Year Inducted: 1993 (BBWAA, ballot #1, 396/423)
Alex Rodriguez is known for many things these days. He’s known, primarily, as a steroid user and someone that wasted his talent by doing steroids. During the 2015 postseason, he appeared as a commentator on Fox Sports 1 and did a pretty decent job, reprising his role this past postseason and showing some improvement. Rodriguez was also known as a playoff choker in his career, having a career postseason OPS of “only” .822 compared to his regular season OPS of .930. However, the post season is full of small sample sizes when it comes to numbers like that, so one really good series can really boost a player’s overall numbers, just as one very poor series can cause serious damage. Sometimes, a player’s October numbers can be a primary reason why someone gets voted into the Hall of Fame, as was the case for Reginald Martinez Jackson.
Jackson, “The Straw That Stirs the Drink”, played 21 seasons in the bigs, mostly with the A’s and Yankees. Martinez really excelled at two things: hitting for power and driving in runs. In his career, he slashed .262/.356/.490 for a wRC+ of 139. Jackson clobbered 563 homers in his career, along with 463 doubles and 49 triples. He was not a terrific baserunner, but managed to be worth +2 runs on the bases while scoring 1551 runs and driving in 1702.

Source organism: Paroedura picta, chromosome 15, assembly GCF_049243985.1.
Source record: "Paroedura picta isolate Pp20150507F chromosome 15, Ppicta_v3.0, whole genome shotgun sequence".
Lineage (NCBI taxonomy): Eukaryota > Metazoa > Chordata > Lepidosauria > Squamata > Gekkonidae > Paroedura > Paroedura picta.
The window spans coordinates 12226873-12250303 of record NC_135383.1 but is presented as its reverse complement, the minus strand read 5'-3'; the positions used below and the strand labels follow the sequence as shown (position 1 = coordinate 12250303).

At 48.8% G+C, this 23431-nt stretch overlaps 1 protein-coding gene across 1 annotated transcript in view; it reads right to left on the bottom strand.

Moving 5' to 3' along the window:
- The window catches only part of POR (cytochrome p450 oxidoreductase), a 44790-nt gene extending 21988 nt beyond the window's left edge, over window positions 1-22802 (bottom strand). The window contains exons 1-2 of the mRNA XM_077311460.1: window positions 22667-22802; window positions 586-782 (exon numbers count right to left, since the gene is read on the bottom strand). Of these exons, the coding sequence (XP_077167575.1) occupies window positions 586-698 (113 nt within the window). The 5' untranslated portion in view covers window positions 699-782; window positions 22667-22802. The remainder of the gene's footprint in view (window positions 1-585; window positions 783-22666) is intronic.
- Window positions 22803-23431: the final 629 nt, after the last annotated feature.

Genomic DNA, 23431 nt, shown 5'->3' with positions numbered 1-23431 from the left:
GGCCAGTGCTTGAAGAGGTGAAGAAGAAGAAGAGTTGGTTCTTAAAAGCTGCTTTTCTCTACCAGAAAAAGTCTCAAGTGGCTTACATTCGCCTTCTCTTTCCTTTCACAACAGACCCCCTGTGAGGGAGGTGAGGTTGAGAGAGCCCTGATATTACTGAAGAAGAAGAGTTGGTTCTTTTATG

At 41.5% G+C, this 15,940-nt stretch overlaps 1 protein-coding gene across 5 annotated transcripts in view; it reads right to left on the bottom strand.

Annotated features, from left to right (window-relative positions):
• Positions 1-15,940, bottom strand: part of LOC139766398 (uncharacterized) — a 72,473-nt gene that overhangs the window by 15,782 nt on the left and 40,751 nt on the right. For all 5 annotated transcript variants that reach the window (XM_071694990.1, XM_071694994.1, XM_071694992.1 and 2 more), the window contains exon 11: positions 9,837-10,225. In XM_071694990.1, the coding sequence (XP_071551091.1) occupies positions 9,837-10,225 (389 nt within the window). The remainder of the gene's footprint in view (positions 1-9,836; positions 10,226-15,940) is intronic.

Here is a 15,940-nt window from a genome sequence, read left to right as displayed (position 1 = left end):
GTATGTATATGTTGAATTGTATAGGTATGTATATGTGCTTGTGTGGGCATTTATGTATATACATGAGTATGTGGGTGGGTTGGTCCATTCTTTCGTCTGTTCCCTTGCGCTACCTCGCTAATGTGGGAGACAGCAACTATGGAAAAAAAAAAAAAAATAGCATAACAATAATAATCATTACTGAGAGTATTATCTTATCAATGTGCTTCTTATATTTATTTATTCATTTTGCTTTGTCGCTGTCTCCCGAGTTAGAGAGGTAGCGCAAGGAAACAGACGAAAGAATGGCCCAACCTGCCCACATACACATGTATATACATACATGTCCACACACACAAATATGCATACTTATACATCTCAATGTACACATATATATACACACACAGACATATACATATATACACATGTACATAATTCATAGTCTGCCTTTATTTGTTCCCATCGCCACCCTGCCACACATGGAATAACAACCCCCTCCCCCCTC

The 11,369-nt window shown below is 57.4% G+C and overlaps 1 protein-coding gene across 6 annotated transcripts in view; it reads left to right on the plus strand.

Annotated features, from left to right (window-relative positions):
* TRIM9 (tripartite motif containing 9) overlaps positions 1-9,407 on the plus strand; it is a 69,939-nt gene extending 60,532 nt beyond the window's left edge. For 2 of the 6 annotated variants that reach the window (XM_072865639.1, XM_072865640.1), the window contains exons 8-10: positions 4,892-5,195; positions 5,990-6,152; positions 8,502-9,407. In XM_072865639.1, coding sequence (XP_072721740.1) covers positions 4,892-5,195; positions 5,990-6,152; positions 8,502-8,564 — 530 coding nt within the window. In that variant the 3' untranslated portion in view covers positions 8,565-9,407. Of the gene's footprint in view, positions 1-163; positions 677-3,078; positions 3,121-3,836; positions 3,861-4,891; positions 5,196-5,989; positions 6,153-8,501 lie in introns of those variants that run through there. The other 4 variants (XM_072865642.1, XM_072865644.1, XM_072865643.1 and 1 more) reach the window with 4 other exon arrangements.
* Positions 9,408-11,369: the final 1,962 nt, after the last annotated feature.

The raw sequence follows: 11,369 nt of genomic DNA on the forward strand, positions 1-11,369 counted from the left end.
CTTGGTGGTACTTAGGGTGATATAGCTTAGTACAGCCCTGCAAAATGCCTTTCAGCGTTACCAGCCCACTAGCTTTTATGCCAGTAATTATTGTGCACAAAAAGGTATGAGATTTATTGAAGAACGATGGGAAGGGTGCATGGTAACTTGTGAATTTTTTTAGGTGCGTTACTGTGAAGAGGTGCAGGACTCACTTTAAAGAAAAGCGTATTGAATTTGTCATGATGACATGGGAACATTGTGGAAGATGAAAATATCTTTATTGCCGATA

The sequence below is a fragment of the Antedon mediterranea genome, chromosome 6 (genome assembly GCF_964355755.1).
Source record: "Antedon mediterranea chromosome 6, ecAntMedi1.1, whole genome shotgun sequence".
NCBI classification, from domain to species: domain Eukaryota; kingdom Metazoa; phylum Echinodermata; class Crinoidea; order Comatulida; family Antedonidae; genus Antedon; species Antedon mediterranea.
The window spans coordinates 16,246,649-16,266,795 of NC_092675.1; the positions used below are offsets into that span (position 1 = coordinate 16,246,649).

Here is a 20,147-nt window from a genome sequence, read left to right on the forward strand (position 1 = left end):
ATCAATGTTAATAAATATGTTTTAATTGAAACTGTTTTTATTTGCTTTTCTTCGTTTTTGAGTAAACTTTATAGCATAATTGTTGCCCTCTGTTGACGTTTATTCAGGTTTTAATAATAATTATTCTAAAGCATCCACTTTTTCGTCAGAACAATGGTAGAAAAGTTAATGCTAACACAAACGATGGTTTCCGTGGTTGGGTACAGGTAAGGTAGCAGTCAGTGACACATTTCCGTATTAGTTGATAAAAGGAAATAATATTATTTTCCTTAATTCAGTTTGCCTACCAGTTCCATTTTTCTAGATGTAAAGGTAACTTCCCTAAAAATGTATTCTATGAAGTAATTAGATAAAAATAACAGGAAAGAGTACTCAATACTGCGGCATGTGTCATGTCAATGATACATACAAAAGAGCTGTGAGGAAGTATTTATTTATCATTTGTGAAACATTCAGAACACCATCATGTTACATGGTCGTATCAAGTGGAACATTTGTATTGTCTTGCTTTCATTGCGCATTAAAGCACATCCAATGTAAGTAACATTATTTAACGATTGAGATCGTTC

Jackson’s fielding was infamously bad. Like most sluggers in the outfield, he didn’t possess great range, and had poor reflexes in the field. As a result, he was worth -185 runs defensively. Every ounce of value Jackson had came from his bat.
Jackson had a reputation for coming up big in October, most notably for a 3 HR game in the World Series against the Dodgers. And, true, Jackson put up great numbers in October, but they weren’t that much different from his regular season numbers. Reggie’s October slash line was .278/.358/.527, slightly better than his regular season line, but pretty close. Based on OPS, Jackson had just as many poor series (8 times with an OPS no greater than .697) as great series (9), so results at best inconclusive as to whether or not he truly “upped his game”.
Cliches aside, Reggie was absolutely a beast of a hitter, retiring with the 6th most homers ever and ranked 15th in RBI. Jackson is one of those easy choices, where there was little thought needed to justify his induction.
Stay tuned for the next updates.
On deck 11/9/16:
#83- the best defensive SS ever
#82- the best reliever in the Hall of Fame